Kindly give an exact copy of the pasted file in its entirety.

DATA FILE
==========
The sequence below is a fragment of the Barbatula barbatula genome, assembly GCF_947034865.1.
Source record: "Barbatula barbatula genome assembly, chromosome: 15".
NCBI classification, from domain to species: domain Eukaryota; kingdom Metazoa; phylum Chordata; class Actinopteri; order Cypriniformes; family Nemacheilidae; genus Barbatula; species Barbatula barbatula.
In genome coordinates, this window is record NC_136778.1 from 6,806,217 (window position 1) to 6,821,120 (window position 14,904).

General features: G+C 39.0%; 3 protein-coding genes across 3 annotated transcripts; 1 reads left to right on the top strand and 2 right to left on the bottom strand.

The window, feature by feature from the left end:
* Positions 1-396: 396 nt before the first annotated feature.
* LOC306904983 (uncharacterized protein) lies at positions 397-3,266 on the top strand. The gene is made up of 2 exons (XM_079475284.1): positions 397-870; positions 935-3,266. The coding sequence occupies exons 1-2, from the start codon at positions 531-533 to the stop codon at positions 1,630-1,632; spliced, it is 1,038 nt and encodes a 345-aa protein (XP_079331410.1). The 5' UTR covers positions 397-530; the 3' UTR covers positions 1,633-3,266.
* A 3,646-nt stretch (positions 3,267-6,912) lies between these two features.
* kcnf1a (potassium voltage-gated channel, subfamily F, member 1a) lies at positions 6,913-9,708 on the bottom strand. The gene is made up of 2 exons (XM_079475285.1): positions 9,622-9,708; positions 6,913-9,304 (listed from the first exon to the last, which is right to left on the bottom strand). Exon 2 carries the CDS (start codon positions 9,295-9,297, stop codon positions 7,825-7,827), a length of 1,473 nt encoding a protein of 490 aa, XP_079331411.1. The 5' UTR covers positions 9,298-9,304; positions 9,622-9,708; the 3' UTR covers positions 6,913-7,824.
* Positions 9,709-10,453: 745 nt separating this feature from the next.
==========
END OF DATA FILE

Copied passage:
The sequence below is a fragment of the Barbatula barbatula genome, assembly GCF_947034865.1.
Source record: "Barbatula barbatula genome assembly, chromosome: 15".
NCBI classification, from domain to species: domain Eukaryota; kingdom Metazoa; phylum Chordata; class Actinopteri; order Cypriniformes; family Nemacheilidae; genus Barbatula; species Barbatula barbatula.
In genome coordinates, this window is record NC_136778.1 from 6,806,217 (window position 1) to 6,821,120 (window position 14,904).

General features: G+C 39.0%; 3 protein-coding genes across 3 annotated transcripts; 1 reads left to right on the top strand and 2 right to left on the bottom strand.

The window, feature by feature from the left end:
* Positions 1-396: 396 nt before the first annotated feature.
* LOC306904983 (uncharacterized protein) lies at positions 397-3,266 on the top strand. The gene is made up of 2 exons (XM_079475284.1): positions 397-870; positions 935-3,266. The coding sequence occupies exons 1-2, from the start codon at positions 531-533 to the stop codon at positions 1,630-1,632; spliced, it is 1,038 nt and encodes a 345-aa protein (XP_079331410.1). The 5' UTR covers positions 397-530; the 3' UTR covers positions 1,633-3,266.
* A 3,646-nt stretch (positions 3,267-6,912) lies between these two features.
* kcnf1a (potassium voltage-gated channel, subfamily F, member 1a) lies at positions 6,913-9,708 on the bottom strand. The gene is made up of 2 exons (XM_079475285.1): positions 9,622-9,708; positions 6,913-9,304 (listed from the first exon to the last, which is right to left on the bottom strand). Exon 2 carries the CDS (start codon positions 9,295-9,297, stop codon positions 7,825-7,827), a length of 1,473 nt encoding a protein of 490 aa, XP_079331411.1. The 5' UTR covers positions 9,298-9,304; positions 9,622-9,708; the 3' UTR covers positions 6,913-7,824.
* Positions 9,709-10,453: 745 nt separating this feature from the next.